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New Kid on the Block: Passive House Comes into Pittsburgh's Neighborhood
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New Kid on the Block: Passive House Comes into Pittsburgh's Neighborhood

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Super energy efficient and modern Passive House Duplex has been designed for Squirrel Hill neighborhood in Pittsburgh, PA. A Passive House is so well insulated and is so air-tight that heating and …

Super energy efficient and modern Passive House Duplex has been designed for Squirrel Hill neighborhood in Pittsburgh, PA. A Passive House is so well insulated and is so air-tight that heating and cooling energy is cut by up to 80% compared to standard new construction. Half of the duplex is available for pre-sale.

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  • 1. 1 New Kid on the Block: Passive House Comes into the Neighborhood Lucyna de Barbaro & Ayres Freitas March 15, 2014
  • 2. Content:  Passive House concept  Transformational eco-movement developing around Passive House -- in US, in Europe  Our Squirrel Hill duplex, ½ of which (west side unit) is available for sale But first, few words about motivation… 2
  • 3. 3 Why Focus on Buildings?  Buildings account for 40% of total energy used and generate 45% of total US CO2 emissions  Hefty contribution to Global Warming and Climate Change  US adds ~6 billion tons of CO2 emissions a year, world’s total: ~34 billion  CO2 emissions per capita in US: 17.3 tons, China 7.2 tons, EU average: 7.5, average for the world: 4 (July 2011 data)  Renewable energy growth too slow (25%) compared to fossil fuel use increase in the last decade (41%)  Effects of self-acceleration of global warming (“tipping points”) are very serious  With current trends we are not on a path to limit warming to 2o C by 2100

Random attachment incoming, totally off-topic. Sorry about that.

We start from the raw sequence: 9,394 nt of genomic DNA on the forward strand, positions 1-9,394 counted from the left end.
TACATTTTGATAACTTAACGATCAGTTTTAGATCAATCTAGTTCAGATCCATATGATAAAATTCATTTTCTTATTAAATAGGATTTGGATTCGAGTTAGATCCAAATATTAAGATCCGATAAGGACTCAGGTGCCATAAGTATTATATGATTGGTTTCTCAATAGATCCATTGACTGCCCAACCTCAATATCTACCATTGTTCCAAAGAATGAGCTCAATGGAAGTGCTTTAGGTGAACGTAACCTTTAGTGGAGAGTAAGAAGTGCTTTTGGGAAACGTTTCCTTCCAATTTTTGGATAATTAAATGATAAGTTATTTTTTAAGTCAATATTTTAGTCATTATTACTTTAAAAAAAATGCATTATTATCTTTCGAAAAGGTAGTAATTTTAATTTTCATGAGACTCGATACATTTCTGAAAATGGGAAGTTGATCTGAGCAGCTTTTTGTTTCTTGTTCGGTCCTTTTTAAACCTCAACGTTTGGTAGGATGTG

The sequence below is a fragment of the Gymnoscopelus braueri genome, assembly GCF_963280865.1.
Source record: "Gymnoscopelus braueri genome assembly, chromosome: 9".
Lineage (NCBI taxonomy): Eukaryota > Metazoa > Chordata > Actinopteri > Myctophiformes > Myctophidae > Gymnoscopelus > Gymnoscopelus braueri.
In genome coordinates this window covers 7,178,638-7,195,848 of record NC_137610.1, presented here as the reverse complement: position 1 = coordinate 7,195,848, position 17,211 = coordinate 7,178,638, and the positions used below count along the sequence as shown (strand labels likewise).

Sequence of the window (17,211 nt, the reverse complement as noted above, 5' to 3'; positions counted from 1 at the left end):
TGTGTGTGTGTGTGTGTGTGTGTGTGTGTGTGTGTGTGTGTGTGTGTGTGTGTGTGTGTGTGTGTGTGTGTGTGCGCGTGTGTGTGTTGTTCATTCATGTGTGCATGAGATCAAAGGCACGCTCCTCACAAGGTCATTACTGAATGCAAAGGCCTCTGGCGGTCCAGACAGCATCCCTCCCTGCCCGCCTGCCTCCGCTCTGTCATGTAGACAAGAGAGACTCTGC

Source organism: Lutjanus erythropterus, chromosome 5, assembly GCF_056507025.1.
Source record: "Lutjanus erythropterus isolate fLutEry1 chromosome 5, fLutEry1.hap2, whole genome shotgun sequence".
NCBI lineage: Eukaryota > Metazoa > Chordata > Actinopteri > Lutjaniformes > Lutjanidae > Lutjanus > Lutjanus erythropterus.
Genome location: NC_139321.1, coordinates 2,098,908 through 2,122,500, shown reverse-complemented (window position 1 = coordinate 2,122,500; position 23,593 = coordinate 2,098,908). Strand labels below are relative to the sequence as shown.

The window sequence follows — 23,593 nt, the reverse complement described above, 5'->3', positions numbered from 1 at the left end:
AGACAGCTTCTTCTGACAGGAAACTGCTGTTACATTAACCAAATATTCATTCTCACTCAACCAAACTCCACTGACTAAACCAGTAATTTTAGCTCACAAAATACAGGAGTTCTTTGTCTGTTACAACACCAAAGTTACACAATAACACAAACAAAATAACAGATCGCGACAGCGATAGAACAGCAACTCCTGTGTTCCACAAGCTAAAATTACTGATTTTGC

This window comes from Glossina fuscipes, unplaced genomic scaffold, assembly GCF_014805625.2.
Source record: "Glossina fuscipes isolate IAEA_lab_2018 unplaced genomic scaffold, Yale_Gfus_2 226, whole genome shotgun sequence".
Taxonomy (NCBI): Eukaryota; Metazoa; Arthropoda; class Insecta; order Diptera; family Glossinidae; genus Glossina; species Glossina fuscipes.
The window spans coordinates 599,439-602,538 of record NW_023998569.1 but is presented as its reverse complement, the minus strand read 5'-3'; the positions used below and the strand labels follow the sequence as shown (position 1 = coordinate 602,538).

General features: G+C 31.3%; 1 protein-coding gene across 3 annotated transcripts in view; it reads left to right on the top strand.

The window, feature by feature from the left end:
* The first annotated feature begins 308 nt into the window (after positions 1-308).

• 4. Passive House Standard could be part of the answer  The standard was developed in Germany in 1990-ties and is now widely tried and adopted  Was proven economically viable; ~10% increase in construction cost while achieving 80% reduction in energy use of the building (in Germany)  No additional energy generation like solar or geothermal  Simply built to maintain a near constant indoor temperature without adding much energy for heating and cooling 4
  • 5. Passive Houses can be any shape / form 5 Retrofit, CA Utah IL Boehm, Austria
  • 6. Can have any function: 6 Religious center, VA Community center, Austria Office building
  • 7. Innsbruck: Winter Olympics Village, now dorms 7
  • 8. Passive House Standard Adoption in Europe 8
  • 9. 9 Annual New Construction #s in Austria and in US
  • 10. Belgium’s main province adopted the law that all new construction is to Passive House standard – 3 years later, PH hits mainstream 10